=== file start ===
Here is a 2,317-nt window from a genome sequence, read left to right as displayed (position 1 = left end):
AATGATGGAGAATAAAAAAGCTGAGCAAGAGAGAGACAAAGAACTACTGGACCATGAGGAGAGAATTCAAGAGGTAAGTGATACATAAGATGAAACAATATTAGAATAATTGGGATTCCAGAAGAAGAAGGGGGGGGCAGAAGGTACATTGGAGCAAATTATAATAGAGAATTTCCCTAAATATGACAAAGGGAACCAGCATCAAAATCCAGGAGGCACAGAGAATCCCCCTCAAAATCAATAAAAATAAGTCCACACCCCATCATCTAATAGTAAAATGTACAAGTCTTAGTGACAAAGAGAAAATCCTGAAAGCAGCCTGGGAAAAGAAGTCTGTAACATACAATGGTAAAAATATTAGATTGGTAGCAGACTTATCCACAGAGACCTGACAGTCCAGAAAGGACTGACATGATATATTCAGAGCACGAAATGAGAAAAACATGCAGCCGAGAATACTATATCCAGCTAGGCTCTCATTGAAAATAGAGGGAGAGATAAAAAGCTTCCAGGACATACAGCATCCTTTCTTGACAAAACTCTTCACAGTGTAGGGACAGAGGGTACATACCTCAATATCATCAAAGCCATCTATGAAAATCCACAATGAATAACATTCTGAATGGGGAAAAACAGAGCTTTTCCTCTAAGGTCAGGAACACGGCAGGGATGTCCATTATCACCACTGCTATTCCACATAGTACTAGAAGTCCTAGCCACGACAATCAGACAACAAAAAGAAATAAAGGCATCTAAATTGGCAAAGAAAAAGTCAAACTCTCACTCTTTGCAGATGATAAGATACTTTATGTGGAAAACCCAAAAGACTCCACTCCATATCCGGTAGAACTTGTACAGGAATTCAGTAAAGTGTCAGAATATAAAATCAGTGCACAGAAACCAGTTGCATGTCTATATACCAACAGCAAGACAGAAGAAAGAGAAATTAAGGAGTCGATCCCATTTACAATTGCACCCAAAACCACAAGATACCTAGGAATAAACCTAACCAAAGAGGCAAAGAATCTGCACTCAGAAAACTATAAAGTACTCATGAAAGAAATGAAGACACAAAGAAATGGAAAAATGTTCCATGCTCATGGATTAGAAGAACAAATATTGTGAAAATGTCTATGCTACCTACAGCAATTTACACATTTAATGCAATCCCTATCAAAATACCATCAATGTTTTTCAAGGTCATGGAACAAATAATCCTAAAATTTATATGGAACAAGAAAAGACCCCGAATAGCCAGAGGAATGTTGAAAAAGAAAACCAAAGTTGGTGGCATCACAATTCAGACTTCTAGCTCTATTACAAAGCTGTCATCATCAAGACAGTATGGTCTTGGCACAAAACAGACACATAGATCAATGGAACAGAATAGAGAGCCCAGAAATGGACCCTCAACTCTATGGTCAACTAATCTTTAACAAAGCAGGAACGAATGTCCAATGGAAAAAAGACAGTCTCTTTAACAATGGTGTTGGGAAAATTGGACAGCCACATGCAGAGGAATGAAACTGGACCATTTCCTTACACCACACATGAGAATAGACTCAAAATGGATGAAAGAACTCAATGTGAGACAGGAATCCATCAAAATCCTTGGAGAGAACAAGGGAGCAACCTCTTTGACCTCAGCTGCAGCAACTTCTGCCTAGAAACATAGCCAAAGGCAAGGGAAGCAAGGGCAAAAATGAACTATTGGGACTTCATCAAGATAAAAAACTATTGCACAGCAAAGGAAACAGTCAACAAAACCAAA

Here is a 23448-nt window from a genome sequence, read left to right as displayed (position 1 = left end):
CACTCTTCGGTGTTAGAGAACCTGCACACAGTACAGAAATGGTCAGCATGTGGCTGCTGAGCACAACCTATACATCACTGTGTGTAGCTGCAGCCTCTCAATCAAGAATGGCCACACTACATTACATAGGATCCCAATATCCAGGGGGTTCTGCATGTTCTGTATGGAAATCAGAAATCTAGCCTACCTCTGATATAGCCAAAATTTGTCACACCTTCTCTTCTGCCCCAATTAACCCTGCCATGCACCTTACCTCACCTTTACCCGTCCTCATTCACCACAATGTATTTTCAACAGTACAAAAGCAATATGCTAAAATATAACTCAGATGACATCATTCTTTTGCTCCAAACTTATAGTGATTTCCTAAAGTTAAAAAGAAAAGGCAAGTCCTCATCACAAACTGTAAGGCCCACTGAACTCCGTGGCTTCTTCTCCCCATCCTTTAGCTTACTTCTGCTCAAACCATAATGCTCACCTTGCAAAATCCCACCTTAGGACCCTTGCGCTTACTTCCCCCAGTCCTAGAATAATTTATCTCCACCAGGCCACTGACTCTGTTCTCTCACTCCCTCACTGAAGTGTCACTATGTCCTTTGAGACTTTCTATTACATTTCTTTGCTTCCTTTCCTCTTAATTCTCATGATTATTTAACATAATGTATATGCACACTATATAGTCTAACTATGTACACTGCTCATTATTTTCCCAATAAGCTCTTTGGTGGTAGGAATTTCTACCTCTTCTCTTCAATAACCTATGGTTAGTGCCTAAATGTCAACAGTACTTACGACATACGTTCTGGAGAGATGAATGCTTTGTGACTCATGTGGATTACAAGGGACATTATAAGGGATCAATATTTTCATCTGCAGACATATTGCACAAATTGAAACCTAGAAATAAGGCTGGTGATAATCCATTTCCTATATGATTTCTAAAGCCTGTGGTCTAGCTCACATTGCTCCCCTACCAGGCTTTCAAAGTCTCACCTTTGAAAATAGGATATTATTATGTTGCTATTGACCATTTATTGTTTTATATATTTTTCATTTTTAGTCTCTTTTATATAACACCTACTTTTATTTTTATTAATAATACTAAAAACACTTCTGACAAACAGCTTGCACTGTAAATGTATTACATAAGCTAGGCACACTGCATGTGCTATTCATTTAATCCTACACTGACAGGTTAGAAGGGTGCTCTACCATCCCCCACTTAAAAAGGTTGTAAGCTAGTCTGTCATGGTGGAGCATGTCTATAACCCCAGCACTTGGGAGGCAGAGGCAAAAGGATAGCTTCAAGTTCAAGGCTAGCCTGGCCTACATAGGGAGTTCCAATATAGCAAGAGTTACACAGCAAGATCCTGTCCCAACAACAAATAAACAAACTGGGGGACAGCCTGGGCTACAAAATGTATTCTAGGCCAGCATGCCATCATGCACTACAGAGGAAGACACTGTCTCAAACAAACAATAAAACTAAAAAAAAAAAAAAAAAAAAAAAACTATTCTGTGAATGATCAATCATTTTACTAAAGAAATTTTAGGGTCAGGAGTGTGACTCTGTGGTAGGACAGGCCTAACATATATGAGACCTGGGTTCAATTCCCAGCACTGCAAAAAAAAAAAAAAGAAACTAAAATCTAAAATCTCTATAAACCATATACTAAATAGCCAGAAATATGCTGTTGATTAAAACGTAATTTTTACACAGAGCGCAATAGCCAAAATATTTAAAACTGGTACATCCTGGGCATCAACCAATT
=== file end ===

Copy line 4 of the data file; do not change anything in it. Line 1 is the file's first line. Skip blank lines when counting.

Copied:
CACTCTTCGGTGTTAGAGAACCTGCACACAGTACAGAAATGGTCAGCATGTGGCTGCTGAGCACAACCTATACATCACTGTGTGTAGCTGCAGCCTCTCAATCAAGAATGGCCACACTACATTACATAGGATCCCAATATCCAGGGGGTTCTGCATGTTCTGTATGGAAATCAGAAATCTAGCCTACCTCTGATATAGCCAAAATTTGTCACACCTTCTCTTCTGCCCCAATTAACCCTGCCATGCACCTTACCTCACCTTTACCCGTCCTCATTCACCACAATGTATTTTCAACAGTACAAAAGCAATATGCTAAAATATAACTCAGATGACATCATTCTTTTGCTCCAAACTTATAGTGATTTCCTAAAGTTAAAAAGAAAAGGCAAGTCCTCATCACAAACTGTAAGGCCCACTGAACTCCGTGGCTTCTTCTCCCCATCCTTTAGCTTACTTCTGCTCAAACCATAATGCTCACCTTGCAAAATCCCACCTTAGGACCCTTGCGCTTACTTCCCCCAGTCCTAGAATAATTTATCTCCACCAGGCCACTGACTCTGTTCTCTCACTCCCTCACTGAAGTGTCACTATGTCCTTTGAGACTTTCTATTACATTTCTTTGCTTCCTTTCCTCTTAATTCTCATGATTATTTAACATAATGTATATGCACACTATATAGTCTAACTATGTACACTGCTCATTATTTTCCCAATAAGCTCTTTGGTGGTAGGAATTTCTACCTCTTCTCTTCAATAACCTATGGTTAGTGCCTAAATGTCAACAGTACTTACGACATACGTTCTGGAGAGATGAATGCTTTGTGACTCATGTGGATTACAAGGGACATTATAAGGGATCAATATTTTCATCTGCAGACATATTGCACAAATTGAAACCTAGAAATAAGGCTGGTGATAATCCATTTCCTATATGATTTCTAAAGCCTGTGGTCTAGCTCACATTGCTCCCCTACCAGGCTTTCAAAGTCTCACCTTTGAAAATAGGATATTATTATGTTGCTATTGACCATTTATTGTTTTATATATTTTTCATTTTTAGTCTCTTTTATATAACACCTACTTTTATTTTTATTAATAATACTAAAAACACTTCTGACAAACAGCTTGCACTGTAAATGTATTACATAAGCTAGGCACACTGCATGTGCTATTCATTTAATCCTACACTGACAGGTTAGAAGGGTGCTCTACCATCCCCCACTTAAAAAGGTTGTAAGCTAGTCTGTCATGGTGGAGCATGTCTATAACCCCAGCACTTGGGAGGCAGAGGCAAAAGGATAGCTTCAAGTTCAAGGCTAGCCTGGCCTACATAGGGAGTTCCAATATAGCAAGAGTTACACAGCAAGATCCTGTCCCAACAACAAATAAACAAACTGGGGGACAGCCTGGGCTACAAAATGTATTCTAGGCCAGCATGCCATCATGCACTACAGAGGAAGACACTGTCTCAAACAAACAATAAAACTAAAAAAAAAAAAAAAAAAAAAAAACTATTCTGTGAATGATCAATCATTTTACTAAAGAAATTTTAGGGTCAGGAGTGTGACTCTGTGGTAGGACAGGCCTAACATATATGAGACCTGGGTTCAATTCCCAGCACTGCAAAAAAAAAAAAAAGAAACTAAAATCTAAAATCTCTATAAACCATATACTAAATAGCCAGAAATATGCTGTTGATTAAAACGTAATTTTTACACAGAGCGCAATAGCCAAAATATTTAAAACTGGTACATCCTGGGCATCAACCAATT